"He had", said Harold Acton, "the sharp eye of a Hogarth alternating with that of the Ancient Mariner." He was talking about Evelyn Waugh, the centenary of whose birth is looming and triggering a panoply of celebrations.
Amongst the festivities are a Centenary Conference, which takes place at his alma mater, Hertford College, from 22 to 27 September. It is clearly designed to appeal to an eclectic range of fans, from the (extremely) serious academic to the (much) more general enthusiast. In a strange blurring of fact and fiction, or at least fiction and telly, the conference begins with a private tour of Castle Howard, and a lecture on the house - punctuated, of course, by "luncheon" and afternoon tea. However, anyone half hoping to find Anthony Andrews draped over a chaise longue, will also need to find the stamina for lectures on "The Persistence of Waste Lands in Waugh's Fiction" or "Modernity, Hybridity and Knowledge in Black Mischief".
Survivors get to hear a concluding talk by Michael Johnston, the author of an unauthorised sequel entitled Brideshead Regained, whose publication, three weeks ago, unleashed the wrath of the Waugh family. "How Dare He!?" is the title of his talk, but pre-empting the issue does not remove it. It takes courage verging on the masochistically insane to attempt to follow in the footsteps of one of the 20th century's finest - and funniest - prose stylists.
Yes, the allure of Brideshead lives on and there's even a film in the offing. Waugh afficianados have already had to cope with the distressing news that Stephen Fry's film of Vile Bodies, released in October under Waugh's original title of Bright Young Things, has changed the ending, swapping ambiguity for unadulterated bliss. It is not much of a surprise that scriptwriter Andrew Davies, well known for his flexible approach to literary adaptation, has excised Charles Ryder's conversion to Catholicism, thus severely denting the novel's stated theme.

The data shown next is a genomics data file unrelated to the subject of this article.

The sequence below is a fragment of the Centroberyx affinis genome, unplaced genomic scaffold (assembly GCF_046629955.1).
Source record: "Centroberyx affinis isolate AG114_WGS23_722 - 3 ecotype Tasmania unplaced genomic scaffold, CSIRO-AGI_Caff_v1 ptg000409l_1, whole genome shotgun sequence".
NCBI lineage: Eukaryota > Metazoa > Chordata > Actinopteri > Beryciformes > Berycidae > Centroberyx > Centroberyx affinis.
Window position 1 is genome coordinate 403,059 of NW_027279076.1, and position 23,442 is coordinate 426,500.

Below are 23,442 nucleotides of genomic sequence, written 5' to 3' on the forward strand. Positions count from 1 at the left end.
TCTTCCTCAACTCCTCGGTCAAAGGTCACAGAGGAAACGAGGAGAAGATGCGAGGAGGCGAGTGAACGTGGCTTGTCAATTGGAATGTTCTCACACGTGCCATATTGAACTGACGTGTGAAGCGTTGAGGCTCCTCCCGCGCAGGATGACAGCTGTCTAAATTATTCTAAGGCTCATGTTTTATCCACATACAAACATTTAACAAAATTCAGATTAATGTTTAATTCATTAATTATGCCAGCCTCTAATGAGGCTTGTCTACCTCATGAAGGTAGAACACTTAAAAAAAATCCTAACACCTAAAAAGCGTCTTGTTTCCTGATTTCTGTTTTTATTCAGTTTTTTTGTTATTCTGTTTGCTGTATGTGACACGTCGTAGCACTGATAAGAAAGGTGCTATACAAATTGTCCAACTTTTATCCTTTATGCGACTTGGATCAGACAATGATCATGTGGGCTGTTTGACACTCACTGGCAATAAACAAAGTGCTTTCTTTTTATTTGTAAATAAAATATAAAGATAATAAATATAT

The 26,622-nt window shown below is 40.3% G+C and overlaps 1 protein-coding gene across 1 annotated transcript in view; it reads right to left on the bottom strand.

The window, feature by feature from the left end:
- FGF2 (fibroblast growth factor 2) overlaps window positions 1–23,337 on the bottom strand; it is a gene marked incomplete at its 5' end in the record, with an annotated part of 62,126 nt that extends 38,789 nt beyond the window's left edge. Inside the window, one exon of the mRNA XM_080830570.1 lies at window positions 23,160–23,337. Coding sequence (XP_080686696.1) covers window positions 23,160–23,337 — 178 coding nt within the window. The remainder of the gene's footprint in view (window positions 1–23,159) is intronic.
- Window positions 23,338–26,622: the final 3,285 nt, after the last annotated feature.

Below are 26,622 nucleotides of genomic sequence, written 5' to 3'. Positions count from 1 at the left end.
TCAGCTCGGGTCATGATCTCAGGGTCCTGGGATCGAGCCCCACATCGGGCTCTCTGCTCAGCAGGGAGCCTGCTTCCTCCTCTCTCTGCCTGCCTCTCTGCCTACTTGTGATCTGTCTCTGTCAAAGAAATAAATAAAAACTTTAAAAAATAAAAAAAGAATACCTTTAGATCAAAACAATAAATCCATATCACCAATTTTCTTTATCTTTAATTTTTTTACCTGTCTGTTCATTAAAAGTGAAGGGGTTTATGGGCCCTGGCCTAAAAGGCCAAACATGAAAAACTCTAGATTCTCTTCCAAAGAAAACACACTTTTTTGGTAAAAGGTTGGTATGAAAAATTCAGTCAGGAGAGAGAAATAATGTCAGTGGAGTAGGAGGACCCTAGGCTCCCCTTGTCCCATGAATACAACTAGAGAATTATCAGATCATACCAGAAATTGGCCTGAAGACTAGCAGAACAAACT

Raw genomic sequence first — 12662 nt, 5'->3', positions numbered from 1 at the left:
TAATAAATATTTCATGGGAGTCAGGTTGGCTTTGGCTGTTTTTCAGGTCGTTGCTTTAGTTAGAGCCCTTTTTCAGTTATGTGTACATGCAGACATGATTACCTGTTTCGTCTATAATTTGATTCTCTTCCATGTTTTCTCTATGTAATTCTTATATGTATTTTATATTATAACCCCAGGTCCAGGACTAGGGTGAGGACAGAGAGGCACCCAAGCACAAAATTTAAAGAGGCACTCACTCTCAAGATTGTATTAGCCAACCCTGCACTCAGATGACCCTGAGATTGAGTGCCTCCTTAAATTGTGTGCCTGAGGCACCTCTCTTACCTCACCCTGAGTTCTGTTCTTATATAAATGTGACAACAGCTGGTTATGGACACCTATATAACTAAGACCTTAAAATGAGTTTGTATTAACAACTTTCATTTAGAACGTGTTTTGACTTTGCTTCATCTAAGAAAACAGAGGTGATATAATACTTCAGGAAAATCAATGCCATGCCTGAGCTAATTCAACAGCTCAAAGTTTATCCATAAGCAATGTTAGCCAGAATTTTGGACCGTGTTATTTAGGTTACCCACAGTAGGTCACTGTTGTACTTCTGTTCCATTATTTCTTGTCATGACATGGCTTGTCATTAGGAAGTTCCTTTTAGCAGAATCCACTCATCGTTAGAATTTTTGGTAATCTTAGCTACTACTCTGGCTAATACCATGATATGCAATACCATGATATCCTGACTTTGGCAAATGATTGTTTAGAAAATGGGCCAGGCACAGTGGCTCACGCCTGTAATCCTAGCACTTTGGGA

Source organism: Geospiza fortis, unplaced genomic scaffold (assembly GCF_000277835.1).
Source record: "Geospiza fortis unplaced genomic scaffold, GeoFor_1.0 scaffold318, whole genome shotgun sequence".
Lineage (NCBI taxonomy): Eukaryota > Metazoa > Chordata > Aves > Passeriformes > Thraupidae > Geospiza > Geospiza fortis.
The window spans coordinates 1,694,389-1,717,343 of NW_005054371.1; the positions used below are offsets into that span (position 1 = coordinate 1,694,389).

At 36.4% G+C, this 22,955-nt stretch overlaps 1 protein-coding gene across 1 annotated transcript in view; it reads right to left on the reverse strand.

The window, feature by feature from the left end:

Brideshead Revisited is a fine novel which spawned a fine TV adaptation, one that lingers in the minds of its viewers with the kind of nostalgic haze that it also embodies. But it is not Waugh's masterpiece. Not all writers are like fine wines, improving with age and experience and some, like the wines that caused Sebastian Flyte to vomit through Ryder's college window, are almost "too various". Waugh's travel writing, for example, now collected in a new Everyman edition that completes the collected works, is largely for the devotee.
His first novel, Decline and Fall, which charts the tribulations of hapless schoolmaster, Paul Pennyfeather, remains one of the funniest novels in the English language. And Scoop, which depicts a world in which foreign correspondents are packed off with humidors and collapsible canoes, remains one of the most blistering satires on journalism. Few have matched the crystalline precision of Waugh's prose, which culminates, I would argue, in A Handful of Dust - a book which Waugh himself accurately described as "excellent". All these novels have just been reissued by Penguin with gorgeous black and silver jackets that perfectly reflect their period charm.
"Charm is the great English blight" says Anthony Blanche to Charles Ryder at the end of Brideshead Revisited; "It does not exist outside these damp islands." Evelyn Waugh was the great anatomiser of English charm. He is at his sharpest when it is the subject of his satire; less riveting when in its thrall.Reuse content